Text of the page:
In a lithographic apparatus the size of features that can be imaged onto the substrate is limited by the wavelength of the projection radiation. To produce integrated circuits with a higher density of devices, and hence higher operating speeds, it is desirable to be able to image smaller features. While most current lithographic projection apparatus employ ultraviolet light generated by mercury lamps or excimer lasers, it has been proposed to use shorter wavelength radiation of around 13 nm. Such radiation is termed extreme ultraviolet (EUV) or soft x-ray and possible sources include, for instance, laser-produced plasma sources, discharge plasma sources, or synchrotron radiation from electron storage rings. Apparatus using discharge plasma sources are described in: W. Partlo, I. Fomenkov, R. Oliver, D. Birx, “Development of an EUV (13.5 nm) Light Source Employing a Dense Plasma Focus in Lithium Vapor”, Proc SPIE 3997, pp. 136-156, 2000; M. W. McGeoch, “Power Scaling of a Z-pinch Extreme Ultraviolet Source”, Proc SPIE 3997, pp. 861-866, 2000; and W. T. Silfvast, M. Klosner, G. Shimkaveg, H. Bender, G. Kubiak, N. Fornaciari, “High-power plasma discharge source at 13.5 and 11.4 nm for EUV lithography”, Proc SPIE 3676, pp. 272-275, 1999.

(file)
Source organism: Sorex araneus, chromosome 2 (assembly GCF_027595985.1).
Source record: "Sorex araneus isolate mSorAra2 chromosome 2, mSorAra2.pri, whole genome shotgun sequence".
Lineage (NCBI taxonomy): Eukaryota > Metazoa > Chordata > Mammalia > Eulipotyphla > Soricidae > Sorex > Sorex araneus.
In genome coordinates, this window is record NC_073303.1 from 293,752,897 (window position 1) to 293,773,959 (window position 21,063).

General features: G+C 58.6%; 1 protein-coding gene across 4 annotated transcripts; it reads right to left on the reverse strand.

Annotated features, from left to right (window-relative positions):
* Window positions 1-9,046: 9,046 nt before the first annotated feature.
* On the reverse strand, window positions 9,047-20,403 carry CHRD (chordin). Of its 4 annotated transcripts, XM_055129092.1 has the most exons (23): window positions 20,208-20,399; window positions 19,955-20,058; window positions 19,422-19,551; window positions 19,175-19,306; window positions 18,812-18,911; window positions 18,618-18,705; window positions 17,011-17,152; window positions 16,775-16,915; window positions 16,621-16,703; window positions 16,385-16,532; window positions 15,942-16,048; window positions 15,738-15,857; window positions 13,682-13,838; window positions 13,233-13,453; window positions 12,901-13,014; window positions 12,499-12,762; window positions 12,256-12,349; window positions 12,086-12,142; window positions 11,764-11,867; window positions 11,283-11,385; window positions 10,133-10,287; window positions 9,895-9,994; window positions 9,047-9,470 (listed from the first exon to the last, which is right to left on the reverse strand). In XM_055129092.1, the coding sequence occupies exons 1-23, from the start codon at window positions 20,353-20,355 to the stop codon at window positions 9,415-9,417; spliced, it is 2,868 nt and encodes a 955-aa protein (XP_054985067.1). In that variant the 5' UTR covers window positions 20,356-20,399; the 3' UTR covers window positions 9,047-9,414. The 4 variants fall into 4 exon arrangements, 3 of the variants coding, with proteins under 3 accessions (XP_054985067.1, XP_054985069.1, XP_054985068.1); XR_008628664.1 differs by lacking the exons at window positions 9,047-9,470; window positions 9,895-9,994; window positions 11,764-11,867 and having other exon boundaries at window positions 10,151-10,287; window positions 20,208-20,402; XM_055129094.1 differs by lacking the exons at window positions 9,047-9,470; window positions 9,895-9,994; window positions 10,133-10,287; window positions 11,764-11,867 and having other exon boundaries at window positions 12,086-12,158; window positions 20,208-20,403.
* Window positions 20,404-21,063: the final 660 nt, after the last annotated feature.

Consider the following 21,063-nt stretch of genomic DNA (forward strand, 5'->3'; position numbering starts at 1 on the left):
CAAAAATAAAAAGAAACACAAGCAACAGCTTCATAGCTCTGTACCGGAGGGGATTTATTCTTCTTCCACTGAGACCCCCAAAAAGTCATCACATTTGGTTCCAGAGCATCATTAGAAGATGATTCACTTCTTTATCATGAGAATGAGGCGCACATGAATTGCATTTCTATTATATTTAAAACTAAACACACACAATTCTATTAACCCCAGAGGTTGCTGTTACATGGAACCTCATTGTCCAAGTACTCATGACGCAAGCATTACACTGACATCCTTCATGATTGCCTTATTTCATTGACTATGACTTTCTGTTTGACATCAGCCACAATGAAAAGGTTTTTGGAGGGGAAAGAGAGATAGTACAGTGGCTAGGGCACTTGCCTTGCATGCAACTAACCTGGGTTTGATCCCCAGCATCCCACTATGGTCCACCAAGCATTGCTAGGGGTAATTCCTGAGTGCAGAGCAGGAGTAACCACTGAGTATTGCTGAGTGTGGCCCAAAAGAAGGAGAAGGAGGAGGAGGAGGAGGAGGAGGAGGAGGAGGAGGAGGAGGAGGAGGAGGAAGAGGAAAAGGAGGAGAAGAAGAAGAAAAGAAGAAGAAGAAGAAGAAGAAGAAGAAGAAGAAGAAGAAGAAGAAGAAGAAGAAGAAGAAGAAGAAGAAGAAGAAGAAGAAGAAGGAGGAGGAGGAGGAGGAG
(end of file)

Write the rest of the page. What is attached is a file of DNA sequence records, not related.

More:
Some extreme ultraviolet sources, especially plasma sources, emit radiation over a wide range of frequencies, even including infrared (IR), visible, ultraviolet (UV) and deep ultraviolet. These unwanted frequencies will propagate and cause heating problems in the illumination and projection systems and cause unwanted exposure of the resist if not blocked; although the multilayer mirrors of the illumination and projection systems are optimized for reflection of the desired wavelength, e.g. 13 nm, they are optically flat and have quite high reflectivities at IR, visible and UV wavelengths. It is therefore necessary to select from the source a relatively narrow band of frequencies for the projection beam. Even where the source has a relatively narrow emission line, it is necessary to reject radiation out of that line, especially at longer wavelengths. It has been proposed to use a thin membrane as a filter to perform this function. However, such a film is very delicate and becomes very hot, 200-300° C. or more, leading to high thermal stresses and cracking, sublimation and oxidation in the high power levels necessary in a lithographic projection apparatus. A membrane filter also generally absorbs at least 50% of the desired radiation.
One aspect of an embodiment of the present invention provides an improved filter that may be used in a lithographic projection apparatus to select a relatively narrow band of wavelengths from a wide band source or to reject unwanted frequencies.